- Play games. Traditional games like Simon Says, I Spy, and Traffic Lights (sometimes called Red Light, Green Light) are good listening games. When we go out to ride bikes or scooters in the neighborhood, my kids like to zoom ahead of me on the sidewalk. We play Traffic Lights so they can enjoy racing ahead but I can also keep an eye on them. At restaurants and in the car, we play I Spy, which encourages my little ones to listen carefully to answers and questions as they work to identify a mystery object. I love playing these games with my kids because they are having fun without realizing that they’re developing their listening skills.
- Give instructions in 2- or 3-part chunks. Chunking is a strategy used to break up long strings of information into units or chunks. With small bits of information, our brains are better able to commit them to memory. It’s basically like reading an email with a bullet-point format, which is far easier for our brains to handle. So for kids, present information to them in the same way. Prioritize the information you want to share with them, and stick to 2 or 3 chunks or steps, keeping it short and sweet. For example, when I give my 3-year-old instructions, I use this method. I might say, “First, put your shoes away. Then, go potty. Last, pick a book.” Then I repeat it with just key words (“Shoes, potty, book”), and she repeats it back to me.
- Read stories together and ask questions. Reading aloud to our kids is one of the most important times we have with them. Reading aloud to kids gives us a chance to connect, despite whatever challenges the day may have brought. There are also clear cognitive benefits that show listening to read-alouds strengthens the part of the brain associated with visual imagery, story comprehension, and word meaning. For some tips on how to best utilize your reading time with your kids, check out 5 Ways to Make the Most Out of Read-Alouds with Young Children.
Listening is one of the most important skills for kids, and even adults, to master. It doesn’t necessarily come easy, though. With these activities and intentional practice, you can help your child develop their listening skills, which will impact many areas of their life—and yours!
I have been home with my family and practicing social distancing and isolation for months now. Like most people I know, we've gone through some extreme emotions and have had varying degrees of success when it comes to how we are all navigating this uncharted territory.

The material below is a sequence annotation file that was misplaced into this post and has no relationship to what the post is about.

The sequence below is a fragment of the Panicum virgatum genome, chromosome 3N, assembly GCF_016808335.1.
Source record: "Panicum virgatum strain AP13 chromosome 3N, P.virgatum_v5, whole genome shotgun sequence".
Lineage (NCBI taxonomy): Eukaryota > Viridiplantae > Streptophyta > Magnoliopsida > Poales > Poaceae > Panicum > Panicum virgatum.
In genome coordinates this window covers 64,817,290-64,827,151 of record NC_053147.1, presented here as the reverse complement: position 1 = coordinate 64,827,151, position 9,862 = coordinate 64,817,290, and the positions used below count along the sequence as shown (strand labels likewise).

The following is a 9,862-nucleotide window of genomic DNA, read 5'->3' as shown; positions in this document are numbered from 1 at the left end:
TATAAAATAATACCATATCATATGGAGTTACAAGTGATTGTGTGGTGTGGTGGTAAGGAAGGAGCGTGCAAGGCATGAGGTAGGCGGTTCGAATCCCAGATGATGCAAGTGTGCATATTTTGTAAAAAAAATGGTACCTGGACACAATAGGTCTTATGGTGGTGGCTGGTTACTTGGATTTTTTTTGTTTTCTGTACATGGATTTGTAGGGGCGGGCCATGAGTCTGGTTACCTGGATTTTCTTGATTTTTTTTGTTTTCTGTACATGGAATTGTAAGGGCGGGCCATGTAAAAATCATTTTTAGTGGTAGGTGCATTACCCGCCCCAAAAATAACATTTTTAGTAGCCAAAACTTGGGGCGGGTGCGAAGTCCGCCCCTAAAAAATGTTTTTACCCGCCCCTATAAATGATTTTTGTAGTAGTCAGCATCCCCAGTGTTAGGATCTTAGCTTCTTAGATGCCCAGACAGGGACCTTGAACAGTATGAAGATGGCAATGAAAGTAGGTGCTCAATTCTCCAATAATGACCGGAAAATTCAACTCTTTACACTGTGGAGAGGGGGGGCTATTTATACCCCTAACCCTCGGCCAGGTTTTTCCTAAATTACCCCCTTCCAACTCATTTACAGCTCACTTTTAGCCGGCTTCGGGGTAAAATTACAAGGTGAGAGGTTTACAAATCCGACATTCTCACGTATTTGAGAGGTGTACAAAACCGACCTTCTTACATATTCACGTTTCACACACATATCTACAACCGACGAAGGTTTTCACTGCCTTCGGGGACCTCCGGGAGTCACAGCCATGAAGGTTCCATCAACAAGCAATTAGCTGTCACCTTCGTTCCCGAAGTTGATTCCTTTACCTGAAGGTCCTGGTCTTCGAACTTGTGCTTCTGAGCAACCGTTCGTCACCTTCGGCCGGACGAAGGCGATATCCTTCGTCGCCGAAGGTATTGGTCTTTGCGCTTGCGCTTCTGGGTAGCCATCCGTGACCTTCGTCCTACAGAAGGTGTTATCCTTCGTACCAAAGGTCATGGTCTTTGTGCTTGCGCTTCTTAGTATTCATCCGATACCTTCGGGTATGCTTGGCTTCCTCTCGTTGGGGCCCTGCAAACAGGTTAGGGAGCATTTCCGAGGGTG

One thing I've realized is that, while being flexible is key to getting through the day, sticking to a basic schedule not only helps my kids anticipate what is next, it helps me, too. As we progress through this time, here are some ideas to support you as you navigate new routines for yourself and your family.
In the classroom, I always created a daily schedule with simple visuals to help my students look ahead and prepare for the day. As a parent, I have used schedules to help establish daily routines for my children. When my older son was two years old, I created a bedtime schedule for him; now, at almost four years old, he still likes referring to it most evenings.
When I realized that we might be at home and without the structure of our normal day-to-day activities and school schedule, I decided to create a loose plan to use during the week. My first version of this included a lot of snack breaks and unstructured time! Over the weeks, we have shifted into a routine that still reserves plenty of time for snacks and meals, but that also includes open-ended spots for art, indoor and outdoor play, and daily walks.
While it may seem excessive to use a schedule for your child’s daily activities, I've found that it really does create a daily rhythm and a predictable routine for myself and my family. Structure, even loose structure, can help you feel less stressed about deciding what to do next. Setting day-to-day expectations (for example, we always do schoolwork from 9 to 11 a.m., or we always eat lunch at noon) can create a sense of continuity and flow throughout the week.